Tunic: The tunic is simple medieval costume. It changed little over the medieval age. Two designs of tunic are shown. The first with straight sides, split below the waist and the second with a full skirt. The greater the angle between the sides of a skirted tunic , the more full the skirt will be.
A tunic can be as long as you wish, during the middle ages the length of garments was a status symbol as it showed that the wearer could afford more expensive fabric. The easiest way to make a short sleeved tunic is to fold a rectangle of fabric in half and mark the pattern on one side, then sew the sides together and hem the sleeves, neck and the bottom of the skirt. Long sleeves can be made using wider fabric or adding two rectangles of fabric where the arm will be to create the extra width. Sourced from:[Gimbo.org.uk]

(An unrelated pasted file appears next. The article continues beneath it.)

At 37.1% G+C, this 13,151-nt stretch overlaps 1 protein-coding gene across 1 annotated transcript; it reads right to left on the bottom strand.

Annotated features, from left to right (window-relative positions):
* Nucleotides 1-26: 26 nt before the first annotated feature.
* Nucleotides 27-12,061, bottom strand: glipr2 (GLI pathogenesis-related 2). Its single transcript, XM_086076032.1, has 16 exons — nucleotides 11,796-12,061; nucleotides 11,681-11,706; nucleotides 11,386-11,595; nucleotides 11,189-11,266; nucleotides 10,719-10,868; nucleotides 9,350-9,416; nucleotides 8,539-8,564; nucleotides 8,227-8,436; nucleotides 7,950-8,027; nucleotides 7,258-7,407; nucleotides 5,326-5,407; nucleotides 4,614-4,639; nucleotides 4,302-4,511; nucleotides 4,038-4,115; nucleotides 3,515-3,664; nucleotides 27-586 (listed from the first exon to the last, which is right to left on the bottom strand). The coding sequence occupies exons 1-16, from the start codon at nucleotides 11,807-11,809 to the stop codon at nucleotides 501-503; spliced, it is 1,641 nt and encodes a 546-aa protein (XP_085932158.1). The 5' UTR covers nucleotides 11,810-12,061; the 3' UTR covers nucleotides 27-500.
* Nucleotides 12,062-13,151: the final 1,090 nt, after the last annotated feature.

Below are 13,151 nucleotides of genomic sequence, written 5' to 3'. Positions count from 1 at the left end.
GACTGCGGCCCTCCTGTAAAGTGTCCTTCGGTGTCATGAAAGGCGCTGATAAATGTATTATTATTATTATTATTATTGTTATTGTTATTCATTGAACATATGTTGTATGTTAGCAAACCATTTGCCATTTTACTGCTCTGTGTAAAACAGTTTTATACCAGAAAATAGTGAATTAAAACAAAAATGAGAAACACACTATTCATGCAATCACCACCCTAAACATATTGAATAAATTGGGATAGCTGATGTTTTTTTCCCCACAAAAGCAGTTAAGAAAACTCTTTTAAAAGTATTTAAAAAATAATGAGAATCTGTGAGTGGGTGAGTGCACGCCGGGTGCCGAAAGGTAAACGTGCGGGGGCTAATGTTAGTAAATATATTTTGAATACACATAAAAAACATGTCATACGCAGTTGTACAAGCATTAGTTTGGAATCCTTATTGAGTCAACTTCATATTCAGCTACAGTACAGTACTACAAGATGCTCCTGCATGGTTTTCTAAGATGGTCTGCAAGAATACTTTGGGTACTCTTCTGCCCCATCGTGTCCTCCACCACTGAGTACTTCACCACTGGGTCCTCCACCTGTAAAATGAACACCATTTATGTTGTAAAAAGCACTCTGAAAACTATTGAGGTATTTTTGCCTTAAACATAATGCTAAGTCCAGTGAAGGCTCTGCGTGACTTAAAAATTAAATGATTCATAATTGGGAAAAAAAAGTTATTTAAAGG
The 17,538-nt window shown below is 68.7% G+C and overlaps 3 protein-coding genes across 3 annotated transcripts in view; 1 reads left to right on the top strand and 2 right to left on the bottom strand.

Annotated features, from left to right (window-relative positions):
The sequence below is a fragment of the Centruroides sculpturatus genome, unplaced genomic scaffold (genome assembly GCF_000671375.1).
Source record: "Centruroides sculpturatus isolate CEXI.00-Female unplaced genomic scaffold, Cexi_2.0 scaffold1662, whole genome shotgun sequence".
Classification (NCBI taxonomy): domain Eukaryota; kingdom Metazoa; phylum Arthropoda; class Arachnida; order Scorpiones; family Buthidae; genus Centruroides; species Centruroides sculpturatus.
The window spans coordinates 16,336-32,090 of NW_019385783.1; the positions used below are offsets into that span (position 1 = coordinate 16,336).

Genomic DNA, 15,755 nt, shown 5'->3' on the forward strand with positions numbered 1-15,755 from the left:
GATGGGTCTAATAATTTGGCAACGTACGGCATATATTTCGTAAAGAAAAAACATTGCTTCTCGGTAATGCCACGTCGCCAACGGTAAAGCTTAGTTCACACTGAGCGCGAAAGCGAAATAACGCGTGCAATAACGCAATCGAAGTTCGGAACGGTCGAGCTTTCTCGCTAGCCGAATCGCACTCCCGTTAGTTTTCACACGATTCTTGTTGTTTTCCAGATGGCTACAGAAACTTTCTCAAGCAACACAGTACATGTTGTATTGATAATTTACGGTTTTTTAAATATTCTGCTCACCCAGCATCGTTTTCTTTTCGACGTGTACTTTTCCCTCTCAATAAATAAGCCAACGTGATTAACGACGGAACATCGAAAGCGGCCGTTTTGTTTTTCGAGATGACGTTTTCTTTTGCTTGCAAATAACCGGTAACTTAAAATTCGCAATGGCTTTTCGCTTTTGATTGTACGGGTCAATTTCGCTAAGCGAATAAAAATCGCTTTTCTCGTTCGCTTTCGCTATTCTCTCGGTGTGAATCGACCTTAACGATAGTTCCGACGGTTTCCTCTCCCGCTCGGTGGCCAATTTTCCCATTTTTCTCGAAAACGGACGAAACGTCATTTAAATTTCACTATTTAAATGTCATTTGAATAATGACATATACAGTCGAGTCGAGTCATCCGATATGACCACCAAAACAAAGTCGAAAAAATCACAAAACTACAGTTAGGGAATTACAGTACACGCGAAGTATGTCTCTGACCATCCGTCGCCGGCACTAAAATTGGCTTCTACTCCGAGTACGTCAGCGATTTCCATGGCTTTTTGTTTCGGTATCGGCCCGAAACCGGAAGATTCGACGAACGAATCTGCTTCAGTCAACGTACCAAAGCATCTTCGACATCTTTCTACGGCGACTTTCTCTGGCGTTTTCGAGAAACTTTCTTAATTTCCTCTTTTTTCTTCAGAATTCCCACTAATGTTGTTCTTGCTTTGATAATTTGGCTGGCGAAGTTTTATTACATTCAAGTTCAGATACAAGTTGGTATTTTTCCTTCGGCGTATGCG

With a tunic, even advanced construction is very simple. It involves two further aspects, gussets and gores.
Gussets: Gussets are squares of fabric sewn into the underarms to allow for easier arm movement.
Gores: Gores are long triangles of fabric sewn into the "skirt" part of the tunic. They make the hemline wider and allow for easier movement. Simply cutting a slit in the hem of the tunic also improves ease of movement.
See also: Garb